LI mortgage lender questions new rule he says negatively effects prospective home buyers with good credit
Some are questioning a new Biden administration rule they say will force home buyers with good credit to pay more for their mortgages.
A directive put in place on May 1 has a goal of increasing pricing support for first-time credit worthy home buyers who have low to moderate income.
Keith Cullen, chief production officer at Woodbury-based Hartford funding, says the way the plan works is not fair. In order to lower mortgage payments for some, others with better credit score are paying the bill.
"I don't see why someone with a 680-credit score should have to subsidize a bar with a 620 score," Cullen says.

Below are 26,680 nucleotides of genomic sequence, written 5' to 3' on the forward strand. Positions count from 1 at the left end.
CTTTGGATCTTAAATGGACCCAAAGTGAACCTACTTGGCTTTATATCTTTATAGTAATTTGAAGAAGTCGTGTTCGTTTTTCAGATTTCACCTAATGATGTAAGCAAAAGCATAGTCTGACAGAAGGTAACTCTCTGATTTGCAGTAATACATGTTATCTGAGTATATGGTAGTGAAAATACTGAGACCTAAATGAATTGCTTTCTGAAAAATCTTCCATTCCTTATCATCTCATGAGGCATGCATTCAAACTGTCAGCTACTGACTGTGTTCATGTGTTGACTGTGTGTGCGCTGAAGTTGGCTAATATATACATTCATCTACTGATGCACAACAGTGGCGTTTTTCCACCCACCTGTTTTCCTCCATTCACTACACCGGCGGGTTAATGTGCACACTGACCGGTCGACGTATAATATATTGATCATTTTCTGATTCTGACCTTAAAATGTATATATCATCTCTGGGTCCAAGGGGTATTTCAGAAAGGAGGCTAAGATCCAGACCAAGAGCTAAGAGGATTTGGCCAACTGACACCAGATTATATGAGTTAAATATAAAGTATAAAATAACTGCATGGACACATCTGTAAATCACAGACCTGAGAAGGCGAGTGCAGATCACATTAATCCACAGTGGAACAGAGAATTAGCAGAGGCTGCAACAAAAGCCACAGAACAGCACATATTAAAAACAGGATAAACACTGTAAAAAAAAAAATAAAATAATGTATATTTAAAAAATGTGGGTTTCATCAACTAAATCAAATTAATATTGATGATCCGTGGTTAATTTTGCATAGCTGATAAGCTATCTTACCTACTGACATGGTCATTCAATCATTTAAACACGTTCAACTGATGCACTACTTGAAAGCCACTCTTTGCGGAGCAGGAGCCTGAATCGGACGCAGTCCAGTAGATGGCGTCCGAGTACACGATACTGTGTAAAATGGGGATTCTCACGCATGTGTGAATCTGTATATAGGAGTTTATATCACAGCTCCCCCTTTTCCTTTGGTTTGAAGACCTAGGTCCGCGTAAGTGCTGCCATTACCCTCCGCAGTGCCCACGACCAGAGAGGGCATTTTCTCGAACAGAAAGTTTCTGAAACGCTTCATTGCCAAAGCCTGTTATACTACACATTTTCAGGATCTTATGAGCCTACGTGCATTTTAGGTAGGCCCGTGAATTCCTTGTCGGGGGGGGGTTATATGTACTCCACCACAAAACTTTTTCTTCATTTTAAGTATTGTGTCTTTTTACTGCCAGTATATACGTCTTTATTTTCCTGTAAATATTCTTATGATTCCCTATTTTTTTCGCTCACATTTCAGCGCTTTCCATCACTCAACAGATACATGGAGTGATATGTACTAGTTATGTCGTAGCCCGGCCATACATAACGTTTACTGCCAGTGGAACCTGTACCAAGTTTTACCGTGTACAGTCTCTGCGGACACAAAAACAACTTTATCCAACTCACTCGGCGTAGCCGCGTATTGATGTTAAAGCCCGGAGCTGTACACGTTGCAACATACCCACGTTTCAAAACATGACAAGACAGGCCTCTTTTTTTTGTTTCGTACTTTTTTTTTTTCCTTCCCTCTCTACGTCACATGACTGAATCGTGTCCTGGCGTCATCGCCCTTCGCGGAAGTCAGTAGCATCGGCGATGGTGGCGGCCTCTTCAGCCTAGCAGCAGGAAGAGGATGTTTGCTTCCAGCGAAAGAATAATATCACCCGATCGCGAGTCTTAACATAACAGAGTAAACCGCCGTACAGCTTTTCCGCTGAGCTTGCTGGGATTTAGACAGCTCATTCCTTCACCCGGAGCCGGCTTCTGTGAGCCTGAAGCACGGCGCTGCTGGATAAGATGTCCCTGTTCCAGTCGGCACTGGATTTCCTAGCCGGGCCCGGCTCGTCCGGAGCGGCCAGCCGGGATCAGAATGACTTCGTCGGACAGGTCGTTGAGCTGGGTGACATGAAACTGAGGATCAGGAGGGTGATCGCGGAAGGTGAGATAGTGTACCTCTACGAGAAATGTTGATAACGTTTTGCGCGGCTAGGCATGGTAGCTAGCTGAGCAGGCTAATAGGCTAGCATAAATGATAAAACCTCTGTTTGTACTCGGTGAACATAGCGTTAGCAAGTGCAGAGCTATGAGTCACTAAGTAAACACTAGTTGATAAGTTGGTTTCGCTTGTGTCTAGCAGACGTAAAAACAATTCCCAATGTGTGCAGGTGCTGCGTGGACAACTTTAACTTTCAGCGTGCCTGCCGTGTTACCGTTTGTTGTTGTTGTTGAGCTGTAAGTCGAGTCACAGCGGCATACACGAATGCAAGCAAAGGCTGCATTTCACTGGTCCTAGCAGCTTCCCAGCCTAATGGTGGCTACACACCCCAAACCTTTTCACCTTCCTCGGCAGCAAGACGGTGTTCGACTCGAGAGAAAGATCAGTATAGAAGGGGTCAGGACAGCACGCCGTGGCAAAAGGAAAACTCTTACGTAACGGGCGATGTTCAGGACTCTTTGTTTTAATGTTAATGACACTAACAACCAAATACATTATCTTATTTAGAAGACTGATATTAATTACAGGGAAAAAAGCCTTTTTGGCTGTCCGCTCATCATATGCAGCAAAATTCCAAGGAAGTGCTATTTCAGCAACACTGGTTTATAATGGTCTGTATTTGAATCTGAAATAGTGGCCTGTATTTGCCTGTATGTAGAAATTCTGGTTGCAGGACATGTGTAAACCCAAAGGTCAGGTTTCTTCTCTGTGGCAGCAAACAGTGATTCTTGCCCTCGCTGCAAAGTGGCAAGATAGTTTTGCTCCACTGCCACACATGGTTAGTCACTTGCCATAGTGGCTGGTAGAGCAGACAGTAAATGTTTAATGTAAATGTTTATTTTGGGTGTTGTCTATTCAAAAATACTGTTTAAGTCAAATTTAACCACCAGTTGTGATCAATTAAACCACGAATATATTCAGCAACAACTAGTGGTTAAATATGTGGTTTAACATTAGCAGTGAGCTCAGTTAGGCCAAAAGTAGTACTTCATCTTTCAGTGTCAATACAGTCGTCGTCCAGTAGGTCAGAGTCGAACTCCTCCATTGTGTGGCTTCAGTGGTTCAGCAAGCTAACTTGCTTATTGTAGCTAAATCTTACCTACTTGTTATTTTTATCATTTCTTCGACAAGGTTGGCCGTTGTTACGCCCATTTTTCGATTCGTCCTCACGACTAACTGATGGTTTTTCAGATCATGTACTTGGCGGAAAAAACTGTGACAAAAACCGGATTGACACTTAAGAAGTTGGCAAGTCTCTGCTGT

The median home price average on Long Island as of April is $610,000, nearly $150,000 more than the U.S. median home price.
Cullen says the timing of the new initiative going into effect is not ideal.
"The timing of it would seem like it's political but I really don't have answer for that, the time is a little suspect," Cullen says. "I do believe they're trying to get more people in homes but I don't believe that's the answer I think they could've done it a different way, there's probably other solutions."
David Stevens, former commissioner of the Federal Housing Administration during the Obama administration, also spoke out against the decision. He wrote, "The gap in home ownership opporrtunity is real. But convoluting pricing and credit is not the way to solve this problem."